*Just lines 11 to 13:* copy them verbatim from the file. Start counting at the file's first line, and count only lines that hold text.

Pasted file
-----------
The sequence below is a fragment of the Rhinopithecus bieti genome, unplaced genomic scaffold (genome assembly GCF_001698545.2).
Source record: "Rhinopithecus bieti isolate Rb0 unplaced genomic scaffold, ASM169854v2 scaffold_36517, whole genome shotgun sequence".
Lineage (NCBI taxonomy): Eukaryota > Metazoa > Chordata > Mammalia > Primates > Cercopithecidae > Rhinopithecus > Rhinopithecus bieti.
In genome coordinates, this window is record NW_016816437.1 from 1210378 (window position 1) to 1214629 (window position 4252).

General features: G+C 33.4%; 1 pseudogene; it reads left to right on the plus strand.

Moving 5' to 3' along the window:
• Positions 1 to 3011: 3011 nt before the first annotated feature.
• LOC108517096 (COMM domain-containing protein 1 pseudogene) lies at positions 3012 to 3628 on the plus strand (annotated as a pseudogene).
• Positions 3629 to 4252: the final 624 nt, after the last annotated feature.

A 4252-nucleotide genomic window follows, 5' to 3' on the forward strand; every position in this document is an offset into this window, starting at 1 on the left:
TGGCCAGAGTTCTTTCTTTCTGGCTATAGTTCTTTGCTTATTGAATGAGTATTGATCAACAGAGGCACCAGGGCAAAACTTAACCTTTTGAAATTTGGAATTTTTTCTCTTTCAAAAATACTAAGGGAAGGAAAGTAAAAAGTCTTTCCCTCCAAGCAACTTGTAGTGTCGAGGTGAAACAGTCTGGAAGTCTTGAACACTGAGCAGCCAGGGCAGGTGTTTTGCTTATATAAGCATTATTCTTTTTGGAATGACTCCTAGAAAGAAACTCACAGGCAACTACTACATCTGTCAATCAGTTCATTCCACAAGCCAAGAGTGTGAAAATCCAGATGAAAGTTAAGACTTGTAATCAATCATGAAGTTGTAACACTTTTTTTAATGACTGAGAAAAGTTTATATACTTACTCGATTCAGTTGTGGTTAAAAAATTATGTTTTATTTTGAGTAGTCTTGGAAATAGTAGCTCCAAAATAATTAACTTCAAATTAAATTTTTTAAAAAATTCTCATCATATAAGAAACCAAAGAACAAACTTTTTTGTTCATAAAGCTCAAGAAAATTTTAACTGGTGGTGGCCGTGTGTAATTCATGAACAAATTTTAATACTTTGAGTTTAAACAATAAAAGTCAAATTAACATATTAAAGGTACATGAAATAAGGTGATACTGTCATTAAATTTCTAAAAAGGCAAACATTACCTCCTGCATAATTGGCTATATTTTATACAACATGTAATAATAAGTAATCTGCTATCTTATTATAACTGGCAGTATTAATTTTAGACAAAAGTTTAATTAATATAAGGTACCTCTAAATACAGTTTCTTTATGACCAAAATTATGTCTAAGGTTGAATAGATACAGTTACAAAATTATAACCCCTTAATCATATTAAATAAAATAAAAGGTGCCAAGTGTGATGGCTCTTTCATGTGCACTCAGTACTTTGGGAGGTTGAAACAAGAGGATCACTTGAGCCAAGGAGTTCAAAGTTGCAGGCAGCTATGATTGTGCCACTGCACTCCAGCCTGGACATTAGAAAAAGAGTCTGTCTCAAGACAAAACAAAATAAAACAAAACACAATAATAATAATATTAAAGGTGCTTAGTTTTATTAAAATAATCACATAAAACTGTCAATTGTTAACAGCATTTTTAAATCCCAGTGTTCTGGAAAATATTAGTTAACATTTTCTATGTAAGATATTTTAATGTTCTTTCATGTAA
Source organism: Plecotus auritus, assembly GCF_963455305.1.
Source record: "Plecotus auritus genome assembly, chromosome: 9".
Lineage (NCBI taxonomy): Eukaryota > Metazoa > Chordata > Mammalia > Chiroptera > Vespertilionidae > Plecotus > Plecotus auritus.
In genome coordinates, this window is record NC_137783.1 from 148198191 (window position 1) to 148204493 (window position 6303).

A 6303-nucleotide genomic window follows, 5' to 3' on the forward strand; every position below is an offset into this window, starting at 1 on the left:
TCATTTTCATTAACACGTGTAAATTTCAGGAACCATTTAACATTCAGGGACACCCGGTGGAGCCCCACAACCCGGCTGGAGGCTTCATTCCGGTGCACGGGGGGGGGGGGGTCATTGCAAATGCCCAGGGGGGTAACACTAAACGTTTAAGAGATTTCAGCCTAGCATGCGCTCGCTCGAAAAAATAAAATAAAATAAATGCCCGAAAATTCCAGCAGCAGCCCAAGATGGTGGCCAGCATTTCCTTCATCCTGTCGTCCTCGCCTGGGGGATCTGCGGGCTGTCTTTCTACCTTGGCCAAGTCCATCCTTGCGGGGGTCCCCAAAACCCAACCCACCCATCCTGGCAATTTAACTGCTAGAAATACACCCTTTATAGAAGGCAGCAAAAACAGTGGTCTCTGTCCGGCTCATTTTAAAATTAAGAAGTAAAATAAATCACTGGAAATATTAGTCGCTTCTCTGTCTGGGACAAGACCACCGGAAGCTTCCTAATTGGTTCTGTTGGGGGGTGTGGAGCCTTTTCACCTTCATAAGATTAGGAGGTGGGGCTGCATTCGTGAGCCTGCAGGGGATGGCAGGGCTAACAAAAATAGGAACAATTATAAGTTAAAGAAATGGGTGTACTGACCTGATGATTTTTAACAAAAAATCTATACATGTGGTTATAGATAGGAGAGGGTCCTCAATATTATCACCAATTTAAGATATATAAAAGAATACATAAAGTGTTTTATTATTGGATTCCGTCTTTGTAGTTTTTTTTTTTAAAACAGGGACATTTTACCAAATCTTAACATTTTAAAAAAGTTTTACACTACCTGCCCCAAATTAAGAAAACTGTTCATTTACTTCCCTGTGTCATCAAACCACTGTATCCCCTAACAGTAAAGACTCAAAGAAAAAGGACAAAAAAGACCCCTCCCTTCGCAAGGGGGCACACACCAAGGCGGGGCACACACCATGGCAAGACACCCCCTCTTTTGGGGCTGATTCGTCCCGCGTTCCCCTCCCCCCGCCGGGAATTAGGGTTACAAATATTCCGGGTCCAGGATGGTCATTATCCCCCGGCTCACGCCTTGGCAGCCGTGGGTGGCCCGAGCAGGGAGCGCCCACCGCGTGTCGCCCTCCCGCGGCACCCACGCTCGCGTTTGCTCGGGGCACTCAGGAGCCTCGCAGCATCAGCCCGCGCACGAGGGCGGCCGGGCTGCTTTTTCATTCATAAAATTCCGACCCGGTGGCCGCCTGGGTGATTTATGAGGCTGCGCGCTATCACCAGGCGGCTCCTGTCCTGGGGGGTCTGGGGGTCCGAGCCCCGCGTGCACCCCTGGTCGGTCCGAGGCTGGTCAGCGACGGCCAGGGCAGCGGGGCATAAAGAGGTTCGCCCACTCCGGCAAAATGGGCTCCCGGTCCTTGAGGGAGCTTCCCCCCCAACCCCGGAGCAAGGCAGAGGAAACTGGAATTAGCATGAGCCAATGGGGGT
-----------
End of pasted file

TGGCCAGAGTTCTTTCTTTCTGGCTATAGTTCTTTGCTTATTGAATGAGTATTGATCAACAGAGGCACCAGGGCAAAACTTAACCTTTTGAAATTTGGAATTTTTTCTCTTTCAAAAATACTAAGGGAAGGAAAGTAAAAAGTCTTTCCCTCCAAGCAACTTGTAGTGTCGAGGTGAAACAGTCTGGAAGTCTTGAACACTGAGCAGCCAGGGCAGGTGTTTTGCTTATATAAGCATTATTCTTTTTGGAATGACTCCTAGAAAGAAACTCACAGGCAACTACTACATCTGTCAATCAGTTCATTCCACAAGCCAAGAGTGTGAAAATCCAGATGAAAGTTAAGACTTGTAATCAATCATGAAGTTGTAACACTTTTTTTAATGACTGAGAAAAGTTTATATACTTACTCGATTCAGTTGTGGTTAAAAAATTATGTTTTATTTTGAGTAGTCTTGGAAATAGTAGCTCCAAAATAATTAACTTCAAATTAAATTTTTTAAAAAATTCTCATCATATAAGAAACCAAAGAACAAACTTTTTTGTTCATAAAGCTCAAGAAAATTTTAACTGGTGGTGGCCGTGTGTAATTCATGAACAAATTTTAATACTTTGAGTTTAAACAATAAAAGTCAAATTAACATATTAAAGGTACATGAAATAAGGTGATACTGTCATTAAATTTCTAAAAAGGCAAACATTACCTCCTGCATAATTGGCTATATTTTATACAACATGTAATAATAAGTAATCTGCTATCTTATTATAACTGGCAGTATTAATTTTAGACAAAAGTTTAATTAATATAAGGTACCTCTAAATACAGTTTCTTTATGACCAAAATTATGTCTAAGGTTGAATAGATACAGTTACAAAATTATAACCCCTTAATCATATTAAATAAAATAAAAGGTGCCAAGTGTGATGGCTCTTTCATGTGCACTCAGTACTTTGGGAGGTTGAAACAAGAGGATCACTTGAGCCAAGGAGTTCAAAGTTGCAGGCAGCTATGATTGTGCCACTGCACTCCAGCCTGGACATTAGAAAAAGAGTCTGTCTCAAGACAAAACAAAATAAAACAAAACACAATAATAATAATATTAAAGGTGCTTAGTTTTATTAAAATAATCACATAAAACTGTCAATTGTTAACAGCATTTTTAAATCCCAGTGTTCTGGAAAATATTAGTTAACATTTTCTATGTAAGATATTTTAATGTTCTTTCATGTAA
Source organism: Plecotus auritus, assembly GCF_963455305.1.
Source record: "Plecotus auritus genome assembly, chromosome: 9".